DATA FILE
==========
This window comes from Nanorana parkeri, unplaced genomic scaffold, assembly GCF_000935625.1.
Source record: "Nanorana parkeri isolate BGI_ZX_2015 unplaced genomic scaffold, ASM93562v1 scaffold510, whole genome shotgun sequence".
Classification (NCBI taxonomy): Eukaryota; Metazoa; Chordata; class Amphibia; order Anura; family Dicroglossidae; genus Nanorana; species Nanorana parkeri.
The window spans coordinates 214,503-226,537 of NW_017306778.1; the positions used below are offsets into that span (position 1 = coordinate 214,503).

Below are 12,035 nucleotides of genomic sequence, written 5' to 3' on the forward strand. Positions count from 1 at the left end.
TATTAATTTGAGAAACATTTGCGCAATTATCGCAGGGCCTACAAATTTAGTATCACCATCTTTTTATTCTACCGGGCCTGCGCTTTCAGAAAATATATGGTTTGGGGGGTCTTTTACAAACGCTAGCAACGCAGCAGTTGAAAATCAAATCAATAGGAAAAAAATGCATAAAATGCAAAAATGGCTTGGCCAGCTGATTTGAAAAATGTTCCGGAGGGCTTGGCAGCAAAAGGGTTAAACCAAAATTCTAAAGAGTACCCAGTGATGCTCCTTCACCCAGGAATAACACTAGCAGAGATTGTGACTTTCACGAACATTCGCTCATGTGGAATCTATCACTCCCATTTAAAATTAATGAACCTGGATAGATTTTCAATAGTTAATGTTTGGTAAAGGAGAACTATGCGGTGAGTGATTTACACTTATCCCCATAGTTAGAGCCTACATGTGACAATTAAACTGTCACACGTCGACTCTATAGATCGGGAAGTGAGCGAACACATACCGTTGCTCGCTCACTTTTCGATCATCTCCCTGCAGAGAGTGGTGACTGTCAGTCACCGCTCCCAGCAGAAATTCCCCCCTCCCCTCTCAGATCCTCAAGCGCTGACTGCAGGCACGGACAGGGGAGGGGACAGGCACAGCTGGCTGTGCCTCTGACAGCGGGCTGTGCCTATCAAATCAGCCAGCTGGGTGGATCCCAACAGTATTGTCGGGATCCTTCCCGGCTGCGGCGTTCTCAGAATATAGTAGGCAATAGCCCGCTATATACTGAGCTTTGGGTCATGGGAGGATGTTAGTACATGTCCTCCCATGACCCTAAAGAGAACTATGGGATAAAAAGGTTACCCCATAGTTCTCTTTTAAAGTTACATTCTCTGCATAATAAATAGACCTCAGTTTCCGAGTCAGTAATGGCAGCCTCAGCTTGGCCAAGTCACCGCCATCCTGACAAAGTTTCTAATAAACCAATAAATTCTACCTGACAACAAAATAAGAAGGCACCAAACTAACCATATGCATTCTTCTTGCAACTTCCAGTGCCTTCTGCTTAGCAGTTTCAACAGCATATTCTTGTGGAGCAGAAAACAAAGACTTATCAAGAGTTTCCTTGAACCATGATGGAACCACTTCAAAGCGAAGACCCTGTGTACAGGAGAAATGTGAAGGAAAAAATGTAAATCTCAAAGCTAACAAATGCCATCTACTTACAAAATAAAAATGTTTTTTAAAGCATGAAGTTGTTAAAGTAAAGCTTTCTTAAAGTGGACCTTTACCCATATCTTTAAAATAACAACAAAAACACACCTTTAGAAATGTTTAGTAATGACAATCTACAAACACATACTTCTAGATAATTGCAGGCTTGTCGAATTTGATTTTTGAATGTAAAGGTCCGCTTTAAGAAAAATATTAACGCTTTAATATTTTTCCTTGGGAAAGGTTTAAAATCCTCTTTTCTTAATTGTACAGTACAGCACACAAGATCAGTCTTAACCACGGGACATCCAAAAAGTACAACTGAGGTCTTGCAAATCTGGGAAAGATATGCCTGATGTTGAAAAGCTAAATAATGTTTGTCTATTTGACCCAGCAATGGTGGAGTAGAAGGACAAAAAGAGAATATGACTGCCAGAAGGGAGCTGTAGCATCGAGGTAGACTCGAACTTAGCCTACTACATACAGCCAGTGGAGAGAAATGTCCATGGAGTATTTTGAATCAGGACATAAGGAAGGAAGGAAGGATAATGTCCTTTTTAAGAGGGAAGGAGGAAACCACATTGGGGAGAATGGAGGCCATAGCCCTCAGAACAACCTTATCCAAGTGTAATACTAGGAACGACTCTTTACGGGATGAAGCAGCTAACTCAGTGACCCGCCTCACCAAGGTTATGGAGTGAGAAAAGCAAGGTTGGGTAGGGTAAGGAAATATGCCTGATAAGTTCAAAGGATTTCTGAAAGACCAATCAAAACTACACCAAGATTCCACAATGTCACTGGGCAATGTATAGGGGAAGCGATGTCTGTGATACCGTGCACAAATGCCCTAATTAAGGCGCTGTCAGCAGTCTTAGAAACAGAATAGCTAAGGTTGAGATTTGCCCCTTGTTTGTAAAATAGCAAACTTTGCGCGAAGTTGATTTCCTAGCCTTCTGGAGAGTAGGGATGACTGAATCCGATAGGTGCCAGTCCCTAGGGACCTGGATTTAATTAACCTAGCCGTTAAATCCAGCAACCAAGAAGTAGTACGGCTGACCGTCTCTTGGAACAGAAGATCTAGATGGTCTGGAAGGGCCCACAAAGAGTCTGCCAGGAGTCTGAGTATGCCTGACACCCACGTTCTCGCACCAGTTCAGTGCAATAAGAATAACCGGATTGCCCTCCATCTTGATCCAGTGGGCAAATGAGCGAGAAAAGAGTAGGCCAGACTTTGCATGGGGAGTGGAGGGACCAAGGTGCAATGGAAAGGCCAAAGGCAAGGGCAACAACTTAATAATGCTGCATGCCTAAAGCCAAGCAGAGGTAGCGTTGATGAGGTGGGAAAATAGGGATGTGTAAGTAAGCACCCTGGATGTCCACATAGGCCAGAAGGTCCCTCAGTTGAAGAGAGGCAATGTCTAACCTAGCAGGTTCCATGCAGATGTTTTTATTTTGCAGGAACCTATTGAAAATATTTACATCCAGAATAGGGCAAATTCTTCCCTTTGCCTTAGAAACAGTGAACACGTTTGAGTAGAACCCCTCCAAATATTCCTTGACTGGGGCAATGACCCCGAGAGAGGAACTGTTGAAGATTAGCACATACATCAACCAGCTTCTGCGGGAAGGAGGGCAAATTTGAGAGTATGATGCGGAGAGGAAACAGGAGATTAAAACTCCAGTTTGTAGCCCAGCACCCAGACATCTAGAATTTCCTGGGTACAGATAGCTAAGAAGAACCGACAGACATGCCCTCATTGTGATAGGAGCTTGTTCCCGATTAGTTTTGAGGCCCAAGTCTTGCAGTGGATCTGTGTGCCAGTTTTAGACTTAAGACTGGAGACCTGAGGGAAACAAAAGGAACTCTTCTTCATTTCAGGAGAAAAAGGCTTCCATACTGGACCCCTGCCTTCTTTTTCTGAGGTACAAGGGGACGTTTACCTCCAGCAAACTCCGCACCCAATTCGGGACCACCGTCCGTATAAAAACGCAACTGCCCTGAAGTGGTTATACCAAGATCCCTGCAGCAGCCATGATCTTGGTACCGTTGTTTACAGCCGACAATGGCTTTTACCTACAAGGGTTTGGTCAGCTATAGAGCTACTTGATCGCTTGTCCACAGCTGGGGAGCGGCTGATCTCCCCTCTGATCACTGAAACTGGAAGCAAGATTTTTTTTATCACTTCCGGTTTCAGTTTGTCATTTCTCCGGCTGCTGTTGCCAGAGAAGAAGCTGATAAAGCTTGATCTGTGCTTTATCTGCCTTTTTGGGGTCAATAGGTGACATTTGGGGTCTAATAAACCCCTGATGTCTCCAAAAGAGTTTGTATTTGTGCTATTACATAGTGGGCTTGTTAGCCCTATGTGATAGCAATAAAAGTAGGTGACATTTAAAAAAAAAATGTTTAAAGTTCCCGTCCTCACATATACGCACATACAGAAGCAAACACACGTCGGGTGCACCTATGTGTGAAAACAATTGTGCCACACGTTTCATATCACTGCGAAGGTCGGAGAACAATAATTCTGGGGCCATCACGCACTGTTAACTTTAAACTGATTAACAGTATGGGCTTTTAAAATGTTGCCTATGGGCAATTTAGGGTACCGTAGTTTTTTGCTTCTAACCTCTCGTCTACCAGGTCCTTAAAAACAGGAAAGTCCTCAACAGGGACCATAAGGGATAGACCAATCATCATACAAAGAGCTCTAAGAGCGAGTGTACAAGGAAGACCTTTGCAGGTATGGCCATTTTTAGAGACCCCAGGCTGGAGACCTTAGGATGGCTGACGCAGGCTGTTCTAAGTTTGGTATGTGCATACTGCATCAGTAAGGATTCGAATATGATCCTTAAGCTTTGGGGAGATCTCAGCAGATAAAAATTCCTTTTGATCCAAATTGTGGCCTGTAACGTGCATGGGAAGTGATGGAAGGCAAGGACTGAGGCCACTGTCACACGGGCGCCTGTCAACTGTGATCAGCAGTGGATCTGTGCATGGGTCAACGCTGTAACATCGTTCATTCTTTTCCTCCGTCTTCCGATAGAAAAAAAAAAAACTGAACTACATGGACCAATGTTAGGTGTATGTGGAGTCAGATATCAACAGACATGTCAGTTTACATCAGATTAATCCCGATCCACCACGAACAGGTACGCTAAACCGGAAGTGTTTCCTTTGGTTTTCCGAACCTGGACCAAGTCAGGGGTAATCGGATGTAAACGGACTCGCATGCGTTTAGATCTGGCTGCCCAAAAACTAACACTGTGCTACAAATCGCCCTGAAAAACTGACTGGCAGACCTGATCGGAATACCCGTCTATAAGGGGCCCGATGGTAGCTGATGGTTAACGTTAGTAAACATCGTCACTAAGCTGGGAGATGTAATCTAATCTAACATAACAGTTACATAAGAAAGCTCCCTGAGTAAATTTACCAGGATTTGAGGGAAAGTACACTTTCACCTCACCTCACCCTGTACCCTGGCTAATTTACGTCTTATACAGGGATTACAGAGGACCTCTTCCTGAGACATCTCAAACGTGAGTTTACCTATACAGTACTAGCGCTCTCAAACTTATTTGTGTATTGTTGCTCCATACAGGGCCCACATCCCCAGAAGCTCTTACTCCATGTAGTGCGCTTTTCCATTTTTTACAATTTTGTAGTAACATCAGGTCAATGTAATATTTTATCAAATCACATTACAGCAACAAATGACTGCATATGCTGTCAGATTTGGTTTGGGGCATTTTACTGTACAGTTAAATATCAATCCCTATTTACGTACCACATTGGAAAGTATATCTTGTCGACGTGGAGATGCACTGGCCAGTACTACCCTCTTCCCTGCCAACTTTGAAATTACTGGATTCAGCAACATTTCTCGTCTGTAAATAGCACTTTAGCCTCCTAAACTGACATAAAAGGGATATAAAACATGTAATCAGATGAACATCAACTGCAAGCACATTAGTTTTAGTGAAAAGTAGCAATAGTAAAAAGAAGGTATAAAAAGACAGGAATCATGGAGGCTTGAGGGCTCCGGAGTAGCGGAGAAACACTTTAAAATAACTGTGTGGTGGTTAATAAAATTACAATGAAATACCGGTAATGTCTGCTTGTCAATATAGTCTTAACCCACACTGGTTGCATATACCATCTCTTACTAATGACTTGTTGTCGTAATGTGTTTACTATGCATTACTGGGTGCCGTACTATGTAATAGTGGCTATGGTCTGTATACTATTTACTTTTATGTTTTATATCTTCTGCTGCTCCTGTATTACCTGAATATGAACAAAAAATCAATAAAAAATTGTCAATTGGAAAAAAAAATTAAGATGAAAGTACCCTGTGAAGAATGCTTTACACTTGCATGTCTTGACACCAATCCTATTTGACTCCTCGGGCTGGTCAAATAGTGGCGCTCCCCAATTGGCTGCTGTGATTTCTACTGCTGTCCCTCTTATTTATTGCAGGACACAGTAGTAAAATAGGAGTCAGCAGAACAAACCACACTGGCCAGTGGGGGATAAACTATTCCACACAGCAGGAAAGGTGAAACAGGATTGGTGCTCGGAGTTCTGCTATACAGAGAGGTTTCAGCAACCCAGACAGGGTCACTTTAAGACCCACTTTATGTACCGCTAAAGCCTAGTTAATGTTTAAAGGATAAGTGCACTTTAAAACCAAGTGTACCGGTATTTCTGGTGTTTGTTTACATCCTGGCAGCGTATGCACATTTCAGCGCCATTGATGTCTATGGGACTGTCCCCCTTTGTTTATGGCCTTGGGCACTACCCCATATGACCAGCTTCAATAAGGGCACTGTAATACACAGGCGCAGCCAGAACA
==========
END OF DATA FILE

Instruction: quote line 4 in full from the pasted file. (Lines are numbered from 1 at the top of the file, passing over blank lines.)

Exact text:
The window spans coordinates 214,503-226,537 of NW_017306778.1; the positions used below are offsets into that span (position 1 = coordinate 214,503).